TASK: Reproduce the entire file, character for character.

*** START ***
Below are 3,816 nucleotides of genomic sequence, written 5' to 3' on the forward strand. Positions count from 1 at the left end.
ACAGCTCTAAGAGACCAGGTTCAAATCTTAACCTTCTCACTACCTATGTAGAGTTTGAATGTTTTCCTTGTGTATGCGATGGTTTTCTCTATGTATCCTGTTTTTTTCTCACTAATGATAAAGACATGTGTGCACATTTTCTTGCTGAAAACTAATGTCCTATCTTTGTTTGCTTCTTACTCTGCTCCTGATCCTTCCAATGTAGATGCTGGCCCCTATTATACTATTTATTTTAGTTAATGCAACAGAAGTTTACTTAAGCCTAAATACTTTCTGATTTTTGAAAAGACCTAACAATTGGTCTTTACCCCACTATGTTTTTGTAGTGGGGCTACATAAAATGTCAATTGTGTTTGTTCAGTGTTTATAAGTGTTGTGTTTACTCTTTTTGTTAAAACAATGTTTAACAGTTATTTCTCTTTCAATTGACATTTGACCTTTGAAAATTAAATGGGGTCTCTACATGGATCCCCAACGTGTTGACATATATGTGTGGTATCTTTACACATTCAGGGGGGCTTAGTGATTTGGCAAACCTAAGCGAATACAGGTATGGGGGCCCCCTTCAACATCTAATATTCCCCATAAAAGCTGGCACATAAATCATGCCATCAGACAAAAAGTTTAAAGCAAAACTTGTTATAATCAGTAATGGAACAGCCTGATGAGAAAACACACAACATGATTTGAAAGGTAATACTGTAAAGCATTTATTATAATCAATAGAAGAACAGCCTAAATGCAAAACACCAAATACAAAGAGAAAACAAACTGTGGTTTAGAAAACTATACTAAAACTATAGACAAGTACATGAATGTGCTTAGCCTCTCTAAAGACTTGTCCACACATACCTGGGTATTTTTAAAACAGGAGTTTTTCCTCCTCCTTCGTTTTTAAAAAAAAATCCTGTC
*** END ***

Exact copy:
Below are 3,816 nucleotides of genomic sequence, written 5' to 3' on the forward strand. Positions count from 1 at the left end.
ACAGCTCTAAGAGACCAGGTTCAAATCTTAACCTTCTCACTACCTATGTAGAGTTTGAATGTTTTCCTTGTGTATGCGATGGTTTTCTCTATGTATCCTGTTTTTTTCTCACTAATGATAAAGACATGTGTGCACATTTTCTTGCTGAAAACTAATGTCCTATCTTTGTTTGCTTCTTACTCTGCTCCTGATCCTTCCAATGTAGATGCTGGCCCCTATTATACTATTTATTTTAGTTAATGCAACAGAAGTTTACTTAAGCCTAAATACTTTCTGATTTTTGAAAAGACCTAACAATTGGTCTTTACCCCACTATGTTTTTGTAGTGGGGCTACATAAAATGTCAATTGTGTTTGTTCAGTGTTTATAAGTGTTGTGTTTACTCTTTTTGTTAAAACAATGTTTAACAGTTATTTCTCTTTCAATTGACATTTGACCTTTGAAAATTAAATGGGGTCTCTACATGGATCCCCAACGTGTTGACATATATGTGTGGTATCTTTACACATTCAGGGGGGCTTAGTGATTTGGCAAACCTAAGCGAATACAGGTATGGGGGCCCCCTTCAACATCTAATATTCCCCATAAAAGCTGGCACATAAATCATGCCATCAGACAAAAAGTTTAAAGCAAAACTTGTTATAATCAGTAATGGAACAGCCTGATGAGAAAACACACAACATGATTTGAAAGGTAATACTGTAAAGCATTTATTATAATCAATAGAAGAACAGCCTAAATGCAAAACACCAAATACAAAGAGAAAACAAACTGTGGTTTAGAAAACTATACTAAAACTATAGACAAGTACATGAATGTGCTTAGCCTCTCTAAAGACTTGTCCACACATACCTGGGTATTTTTAAAACAGGAGTTTTTCCTCCTCCTTCGTTTTTAAAAAAAAATCCTGTC